When we were children, “fault” was a common word. How often did you or a friend say, “It wasn’t my fault!” or “It’s her fault!” to avoid getting in trouble, or to lessen a punishment?
As adults, “fault” still means what it meant then – unless you’re involved in a lawsuit or an insurance claim. When you’re in a car accident, “fault” carries significant weight, especially when it comes to determining who pays for what and how much.
What is the legal definition of “fault”?
Fault is a failure to act reasonably or in accordance with the law or one’s duty, whether due to negligence or intent. It encompasses improper actions or omissions that result in harm to another, often stemming from ignorance, carelessness, or negligence.
Faults can be categorized as gross, ordinary, or slight. Gross fault or neglect involves a failure to exercise the level of care for others that a minimally attentive person typically applies to their own matters. Ordinary fault involves a lapse in the level of care that society generally expects individuals to take in their own affairs. A slight fault is characterized by a deficiency in the level of care that highly attentive individuals usually devote to their own matters.
Within the realm of tort law (law that seeks to address wrongful acts or the infringement of rights), fault manifests in the forms of malice, intention, and negligence. To successfully pursue a claim for damages, the plaintiff (the injured person) must demonstrate fault on the part of the alleged tortfeasor (the person who committed the act – AKA, the defendant). Without this proof, the claim for damages may not succeed.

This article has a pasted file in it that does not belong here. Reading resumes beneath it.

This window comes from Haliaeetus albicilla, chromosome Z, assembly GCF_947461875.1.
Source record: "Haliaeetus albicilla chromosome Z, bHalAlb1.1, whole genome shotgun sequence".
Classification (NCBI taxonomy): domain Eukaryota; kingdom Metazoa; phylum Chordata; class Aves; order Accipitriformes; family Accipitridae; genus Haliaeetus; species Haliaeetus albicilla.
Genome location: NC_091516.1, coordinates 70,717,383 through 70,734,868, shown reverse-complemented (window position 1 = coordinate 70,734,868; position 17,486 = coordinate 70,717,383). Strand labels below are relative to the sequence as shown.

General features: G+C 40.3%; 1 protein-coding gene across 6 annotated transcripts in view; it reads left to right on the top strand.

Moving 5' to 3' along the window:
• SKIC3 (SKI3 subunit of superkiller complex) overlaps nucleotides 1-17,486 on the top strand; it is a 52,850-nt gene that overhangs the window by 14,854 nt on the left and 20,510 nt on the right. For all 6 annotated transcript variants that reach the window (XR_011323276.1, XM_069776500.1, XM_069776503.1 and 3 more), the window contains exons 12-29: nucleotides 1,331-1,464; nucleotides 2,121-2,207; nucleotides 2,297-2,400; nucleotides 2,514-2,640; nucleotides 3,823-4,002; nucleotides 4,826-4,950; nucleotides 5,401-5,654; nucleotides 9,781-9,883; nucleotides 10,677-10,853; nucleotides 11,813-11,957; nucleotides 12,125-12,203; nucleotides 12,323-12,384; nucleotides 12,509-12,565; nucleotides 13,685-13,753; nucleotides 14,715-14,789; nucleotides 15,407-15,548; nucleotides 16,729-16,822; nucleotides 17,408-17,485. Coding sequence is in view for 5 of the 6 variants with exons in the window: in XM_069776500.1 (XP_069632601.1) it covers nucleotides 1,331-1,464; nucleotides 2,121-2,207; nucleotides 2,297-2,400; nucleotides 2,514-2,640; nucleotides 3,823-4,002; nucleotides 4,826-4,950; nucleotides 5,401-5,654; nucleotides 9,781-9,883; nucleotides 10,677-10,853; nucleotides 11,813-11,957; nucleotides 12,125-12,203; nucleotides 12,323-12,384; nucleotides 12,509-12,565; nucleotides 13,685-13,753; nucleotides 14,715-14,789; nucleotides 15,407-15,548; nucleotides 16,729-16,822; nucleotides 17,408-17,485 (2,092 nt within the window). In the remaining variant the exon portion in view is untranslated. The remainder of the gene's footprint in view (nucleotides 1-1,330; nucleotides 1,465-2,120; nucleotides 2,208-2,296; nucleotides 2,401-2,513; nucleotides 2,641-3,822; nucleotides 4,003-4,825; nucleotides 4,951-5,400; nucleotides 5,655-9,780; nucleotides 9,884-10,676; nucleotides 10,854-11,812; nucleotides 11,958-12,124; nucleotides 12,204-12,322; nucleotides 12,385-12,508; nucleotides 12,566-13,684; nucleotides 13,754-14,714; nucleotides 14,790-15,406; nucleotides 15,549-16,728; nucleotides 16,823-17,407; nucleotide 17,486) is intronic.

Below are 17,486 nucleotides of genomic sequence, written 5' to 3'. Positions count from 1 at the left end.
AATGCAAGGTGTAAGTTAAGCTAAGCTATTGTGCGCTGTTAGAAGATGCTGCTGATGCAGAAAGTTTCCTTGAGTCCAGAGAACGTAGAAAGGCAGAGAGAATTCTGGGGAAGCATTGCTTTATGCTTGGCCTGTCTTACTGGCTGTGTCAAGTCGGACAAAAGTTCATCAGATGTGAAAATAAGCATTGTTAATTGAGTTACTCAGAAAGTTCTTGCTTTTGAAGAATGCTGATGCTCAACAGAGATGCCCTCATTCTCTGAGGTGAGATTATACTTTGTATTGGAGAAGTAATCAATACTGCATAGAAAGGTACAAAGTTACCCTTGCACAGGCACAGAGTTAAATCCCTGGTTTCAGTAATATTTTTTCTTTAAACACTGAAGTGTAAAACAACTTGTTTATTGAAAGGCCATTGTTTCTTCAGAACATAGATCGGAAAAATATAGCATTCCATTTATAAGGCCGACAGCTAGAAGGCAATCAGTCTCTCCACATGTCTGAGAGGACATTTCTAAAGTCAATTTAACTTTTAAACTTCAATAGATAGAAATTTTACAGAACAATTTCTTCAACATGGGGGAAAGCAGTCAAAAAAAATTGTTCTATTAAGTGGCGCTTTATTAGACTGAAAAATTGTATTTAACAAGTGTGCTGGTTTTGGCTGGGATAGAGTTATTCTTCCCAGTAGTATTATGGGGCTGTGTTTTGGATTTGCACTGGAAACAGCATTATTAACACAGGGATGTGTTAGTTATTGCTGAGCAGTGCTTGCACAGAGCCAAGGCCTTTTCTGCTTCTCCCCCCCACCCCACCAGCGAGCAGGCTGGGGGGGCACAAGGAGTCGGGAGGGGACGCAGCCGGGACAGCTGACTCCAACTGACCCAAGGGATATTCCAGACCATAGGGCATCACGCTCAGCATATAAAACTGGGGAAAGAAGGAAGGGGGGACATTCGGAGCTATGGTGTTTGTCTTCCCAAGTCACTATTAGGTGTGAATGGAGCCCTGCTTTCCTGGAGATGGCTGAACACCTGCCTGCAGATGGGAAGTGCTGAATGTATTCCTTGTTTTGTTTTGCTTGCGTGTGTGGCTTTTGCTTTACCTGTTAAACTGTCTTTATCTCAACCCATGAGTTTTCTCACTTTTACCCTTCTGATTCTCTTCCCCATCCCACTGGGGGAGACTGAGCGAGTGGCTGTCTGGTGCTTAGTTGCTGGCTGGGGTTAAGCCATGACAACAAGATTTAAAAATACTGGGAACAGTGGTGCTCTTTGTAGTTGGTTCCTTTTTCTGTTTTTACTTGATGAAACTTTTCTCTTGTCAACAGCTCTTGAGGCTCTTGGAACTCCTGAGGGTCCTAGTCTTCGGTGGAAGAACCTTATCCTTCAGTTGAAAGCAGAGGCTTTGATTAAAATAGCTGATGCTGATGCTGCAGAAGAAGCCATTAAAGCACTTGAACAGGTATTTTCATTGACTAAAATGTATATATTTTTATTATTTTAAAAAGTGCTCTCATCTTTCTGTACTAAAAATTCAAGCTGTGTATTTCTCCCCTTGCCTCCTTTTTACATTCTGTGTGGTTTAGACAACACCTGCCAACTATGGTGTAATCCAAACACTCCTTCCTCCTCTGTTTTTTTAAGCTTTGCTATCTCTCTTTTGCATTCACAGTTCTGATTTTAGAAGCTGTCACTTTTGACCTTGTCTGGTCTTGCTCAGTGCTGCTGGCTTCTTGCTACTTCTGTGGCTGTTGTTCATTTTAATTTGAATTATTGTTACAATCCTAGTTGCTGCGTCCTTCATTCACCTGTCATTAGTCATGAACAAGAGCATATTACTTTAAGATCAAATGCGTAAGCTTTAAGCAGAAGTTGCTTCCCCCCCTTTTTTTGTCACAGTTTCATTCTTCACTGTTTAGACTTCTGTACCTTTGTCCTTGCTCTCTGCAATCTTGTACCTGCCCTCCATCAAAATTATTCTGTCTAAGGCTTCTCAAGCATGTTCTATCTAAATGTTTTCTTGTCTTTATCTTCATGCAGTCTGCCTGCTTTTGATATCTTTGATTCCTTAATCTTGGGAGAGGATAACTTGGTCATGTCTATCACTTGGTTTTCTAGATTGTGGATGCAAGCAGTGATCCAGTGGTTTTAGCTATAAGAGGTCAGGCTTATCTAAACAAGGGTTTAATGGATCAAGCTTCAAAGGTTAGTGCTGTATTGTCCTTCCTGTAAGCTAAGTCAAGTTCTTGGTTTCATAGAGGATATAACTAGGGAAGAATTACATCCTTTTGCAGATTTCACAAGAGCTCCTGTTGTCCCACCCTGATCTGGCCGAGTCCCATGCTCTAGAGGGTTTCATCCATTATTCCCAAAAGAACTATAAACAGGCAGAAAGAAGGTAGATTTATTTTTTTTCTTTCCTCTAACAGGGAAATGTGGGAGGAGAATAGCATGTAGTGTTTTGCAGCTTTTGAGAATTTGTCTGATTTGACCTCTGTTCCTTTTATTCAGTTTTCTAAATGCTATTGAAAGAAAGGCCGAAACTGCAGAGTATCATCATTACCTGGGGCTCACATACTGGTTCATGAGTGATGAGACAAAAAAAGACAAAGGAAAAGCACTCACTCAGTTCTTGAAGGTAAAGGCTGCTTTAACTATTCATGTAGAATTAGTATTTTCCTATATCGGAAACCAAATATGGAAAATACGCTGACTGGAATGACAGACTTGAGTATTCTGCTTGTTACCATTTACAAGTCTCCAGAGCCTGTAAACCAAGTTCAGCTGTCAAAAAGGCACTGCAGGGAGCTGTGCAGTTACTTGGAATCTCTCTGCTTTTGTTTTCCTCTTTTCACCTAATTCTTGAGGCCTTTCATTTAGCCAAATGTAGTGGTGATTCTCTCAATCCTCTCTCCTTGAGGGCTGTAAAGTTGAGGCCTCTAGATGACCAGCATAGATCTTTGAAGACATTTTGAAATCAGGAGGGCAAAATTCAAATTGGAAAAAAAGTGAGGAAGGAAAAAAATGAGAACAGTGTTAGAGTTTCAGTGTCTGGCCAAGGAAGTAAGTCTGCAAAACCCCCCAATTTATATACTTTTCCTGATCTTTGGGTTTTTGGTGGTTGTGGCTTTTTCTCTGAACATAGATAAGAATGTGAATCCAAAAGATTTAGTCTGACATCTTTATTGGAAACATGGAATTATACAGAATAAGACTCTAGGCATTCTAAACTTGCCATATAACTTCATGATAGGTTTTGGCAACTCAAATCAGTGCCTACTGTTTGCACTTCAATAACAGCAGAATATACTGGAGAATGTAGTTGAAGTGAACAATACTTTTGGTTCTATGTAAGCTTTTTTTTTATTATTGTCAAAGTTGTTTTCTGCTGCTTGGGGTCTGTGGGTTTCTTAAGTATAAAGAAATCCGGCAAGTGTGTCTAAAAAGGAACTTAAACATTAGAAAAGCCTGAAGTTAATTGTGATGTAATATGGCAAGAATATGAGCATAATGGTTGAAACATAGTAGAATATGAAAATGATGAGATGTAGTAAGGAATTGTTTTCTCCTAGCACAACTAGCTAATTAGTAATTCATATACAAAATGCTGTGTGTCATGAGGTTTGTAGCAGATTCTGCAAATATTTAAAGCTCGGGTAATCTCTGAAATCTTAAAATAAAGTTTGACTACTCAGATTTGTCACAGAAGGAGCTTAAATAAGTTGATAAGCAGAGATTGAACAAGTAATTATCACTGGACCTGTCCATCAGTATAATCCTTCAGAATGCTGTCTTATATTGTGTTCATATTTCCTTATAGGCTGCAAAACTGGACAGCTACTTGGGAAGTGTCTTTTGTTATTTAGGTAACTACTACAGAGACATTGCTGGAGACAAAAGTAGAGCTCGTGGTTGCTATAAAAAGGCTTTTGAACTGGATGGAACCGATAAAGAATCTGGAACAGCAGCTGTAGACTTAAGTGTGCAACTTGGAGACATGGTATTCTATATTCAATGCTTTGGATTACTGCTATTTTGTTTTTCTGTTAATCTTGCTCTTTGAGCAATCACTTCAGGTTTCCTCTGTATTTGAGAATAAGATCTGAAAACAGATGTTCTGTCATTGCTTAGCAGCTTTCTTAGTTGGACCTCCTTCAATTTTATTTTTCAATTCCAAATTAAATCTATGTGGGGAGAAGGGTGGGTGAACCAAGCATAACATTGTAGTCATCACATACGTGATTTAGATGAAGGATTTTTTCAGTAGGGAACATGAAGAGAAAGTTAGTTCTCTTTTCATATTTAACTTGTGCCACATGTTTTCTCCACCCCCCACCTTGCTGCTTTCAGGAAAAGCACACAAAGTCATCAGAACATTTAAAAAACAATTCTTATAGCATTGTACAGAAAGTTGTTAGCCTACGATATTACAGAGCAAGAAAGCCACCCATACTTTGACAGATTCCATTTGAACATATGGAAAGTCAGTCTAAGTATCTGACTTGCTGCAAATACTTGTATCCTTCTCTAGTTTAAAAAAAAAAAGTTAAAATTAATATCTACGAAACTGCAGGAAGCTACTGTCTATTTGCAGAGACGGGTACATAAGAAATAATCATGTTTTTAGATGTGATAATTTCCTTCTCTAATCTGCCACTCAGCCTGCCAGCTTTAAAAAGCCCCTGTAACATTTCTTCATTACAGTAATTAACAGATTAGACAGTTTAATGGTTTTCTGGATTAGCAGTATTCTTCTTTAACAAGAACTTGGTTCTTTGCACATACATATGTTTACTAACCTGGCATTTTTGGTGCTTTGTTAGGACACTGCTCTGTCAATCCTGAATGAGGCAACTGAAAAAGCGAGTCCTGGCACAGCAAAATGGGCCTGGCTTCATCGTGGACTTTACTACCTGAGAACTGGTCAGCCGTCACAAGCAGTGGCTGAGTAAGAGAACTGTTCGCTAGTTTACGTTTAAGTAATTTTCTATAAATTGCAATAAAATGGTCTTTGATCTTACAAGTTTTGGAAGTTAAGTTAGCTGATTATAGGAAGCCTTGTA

How does fault apply to a car accident claim in Illinois?
Say you’re sitting at a red light, waiting for it to turn green. A driver who is texting hits you from behind, smashing up the back of your car. As a result of this crash, you sustain a nasty case of whiplash and a broken collar bone.
The first thing to establish is fault: whose wrongful actions resulted in the crash? In this scenario, it was the distracted driver: not only did they break the law (texting while driving), but their negligence* resulted in you sustaining injuries. So in this case, fault rests with the driver.
*Usually, negligence is at play in car accident cases. It’s very rare that a collision is the result of malice or intention, though it has happened: road rage cases can be based in malice and/or intention, and you could potentially argue that a drunk driving case is intentional harm, too.
What does “liability” mean?
Liability is the legal responsibility for one’s actions or failures to act. To secure compensation in a lawsuit, the party bringing the action (the plaintiff) must establish the legal liability of the defendant if the plaintiff’s allegations are proven true. This requires presenting evidence of the duty to act, the failure to discharge that duty, and the direct connection (proximate cause) between that failure and any resulting injury or harm to the plaintiff.
Let’s go back to our example with the red light. The distracted driver is legally at fault for that crash, true – but now, your attorney’s job is to prove that he or she is also liable for that crash. To do this, we point out that had that driver not been texting, the chances are very good he or she would not have hit you, and you would not have been injured. But they did, and now you are – and therefore, we would argue, that driver should be responsible for all the losses you sustained, like your medical bills, lost wages, pain and suffering, and more.